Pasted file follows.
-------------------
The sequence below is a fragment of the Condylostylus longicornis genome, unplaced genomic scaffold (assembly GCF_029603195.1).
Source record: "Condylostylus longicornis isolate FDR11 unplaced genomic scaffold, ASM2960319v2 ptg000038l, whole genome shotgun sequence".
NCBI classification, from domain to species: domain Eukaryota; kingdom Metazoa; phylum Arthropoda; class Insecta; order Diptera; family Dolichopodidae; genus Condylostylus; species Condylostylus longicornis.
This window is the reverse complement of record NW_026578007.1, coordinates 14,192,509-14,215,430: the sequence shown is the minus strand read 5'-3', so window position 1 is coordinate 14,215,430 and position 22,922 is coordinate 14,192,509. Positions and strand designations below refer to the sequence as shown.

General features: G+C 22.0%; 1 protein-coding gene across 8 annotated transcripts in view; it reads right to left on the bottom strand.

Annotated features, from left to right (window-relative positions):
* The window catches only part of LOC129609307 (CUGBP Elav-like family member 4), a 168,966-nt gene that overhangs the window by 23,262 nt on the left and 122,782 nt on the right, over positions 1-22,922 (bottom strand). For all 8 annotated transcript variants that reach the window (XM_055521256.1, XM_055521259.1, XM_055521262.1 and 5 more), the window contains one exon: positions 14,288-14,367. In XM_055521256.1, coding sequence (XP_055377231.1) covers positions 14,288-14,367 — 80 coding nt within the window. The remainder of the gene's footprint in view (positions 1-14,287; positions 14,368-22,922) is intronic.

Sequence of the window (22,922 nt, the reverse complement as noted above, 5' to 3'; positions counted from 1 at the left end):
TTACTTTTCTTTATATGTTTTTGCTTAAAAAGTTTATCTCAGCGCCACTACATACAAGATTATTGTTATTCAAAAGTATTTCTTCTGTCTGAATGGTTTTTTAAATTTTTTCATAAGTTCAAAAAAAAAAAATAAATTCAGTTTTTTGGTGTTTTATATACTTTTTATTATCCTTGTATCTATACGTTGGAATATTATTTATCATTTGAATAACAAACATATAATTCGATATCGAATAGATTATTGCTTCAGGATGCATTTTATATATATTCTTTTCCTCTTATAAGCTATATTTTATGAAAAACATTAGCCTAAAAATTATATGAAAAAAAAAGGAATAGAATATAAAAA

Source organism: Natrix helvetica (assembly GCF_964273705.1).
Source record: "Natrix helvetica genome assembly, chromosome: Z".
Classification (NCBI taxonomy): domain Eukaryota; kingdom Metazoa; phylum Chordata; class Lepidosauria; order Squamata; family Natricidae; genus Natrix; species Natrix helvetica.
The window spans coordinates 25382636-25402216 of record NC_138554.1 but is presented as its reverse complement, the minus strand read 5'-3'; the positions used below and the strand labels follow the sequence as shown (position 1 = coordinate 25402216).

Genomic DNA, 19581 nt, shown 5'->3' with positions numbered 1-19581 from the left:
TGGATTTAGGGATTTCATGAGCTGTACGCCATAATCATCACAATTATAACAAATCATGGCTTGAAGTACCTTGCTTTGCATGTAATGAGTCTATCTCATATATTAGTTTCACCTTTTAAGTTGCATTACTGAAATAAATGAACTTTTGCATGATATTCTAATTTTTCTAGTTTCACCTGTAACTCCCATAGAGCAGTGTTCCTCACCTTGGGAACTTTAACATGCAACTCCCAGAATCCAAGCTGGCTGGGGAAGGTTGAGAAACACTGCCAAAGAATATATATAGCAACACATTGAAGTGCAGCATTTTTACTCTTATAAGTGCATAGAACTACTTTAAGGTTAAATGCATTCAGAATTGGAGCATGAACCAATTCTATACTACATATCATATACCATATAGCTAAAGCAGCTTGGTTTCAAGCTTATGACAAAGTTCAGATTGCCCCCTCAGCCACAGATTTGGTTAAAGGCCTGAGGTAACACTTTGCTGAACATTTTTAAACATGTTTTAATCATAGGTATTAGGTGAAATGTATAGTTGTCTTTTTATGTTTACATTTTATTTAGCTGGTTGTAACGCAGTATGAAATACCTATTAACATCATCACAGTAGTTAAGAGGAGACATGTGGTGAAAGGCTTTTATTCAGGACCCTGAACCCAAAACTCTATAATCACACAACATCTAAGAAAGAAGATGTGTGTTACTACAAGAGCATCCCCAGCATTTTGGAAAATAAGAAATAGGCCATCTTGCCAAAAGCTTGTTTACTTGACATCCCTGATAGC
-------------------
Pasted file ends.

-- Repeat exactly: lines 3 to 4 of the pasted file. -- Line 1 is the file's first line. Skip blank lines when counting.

NCBI classification, from domain to species: domain Eukaryota; kingdom Metazoa; phylum Arthropoda; class Insecta; order Diptera; family Dolichopodidae; genus Condylostylus; species Condylostylus longicornis.
This window is the reverse complement of record NW_026578007.1, coordinates 14,192,509-14,215,430: the sequence shown is the minus strand read 5'-3', so window position 1 is coordinate 14,215,430 and position 22,922 is coordinate 14,192,509. Positions and strand designations below refer to the sequence as shown.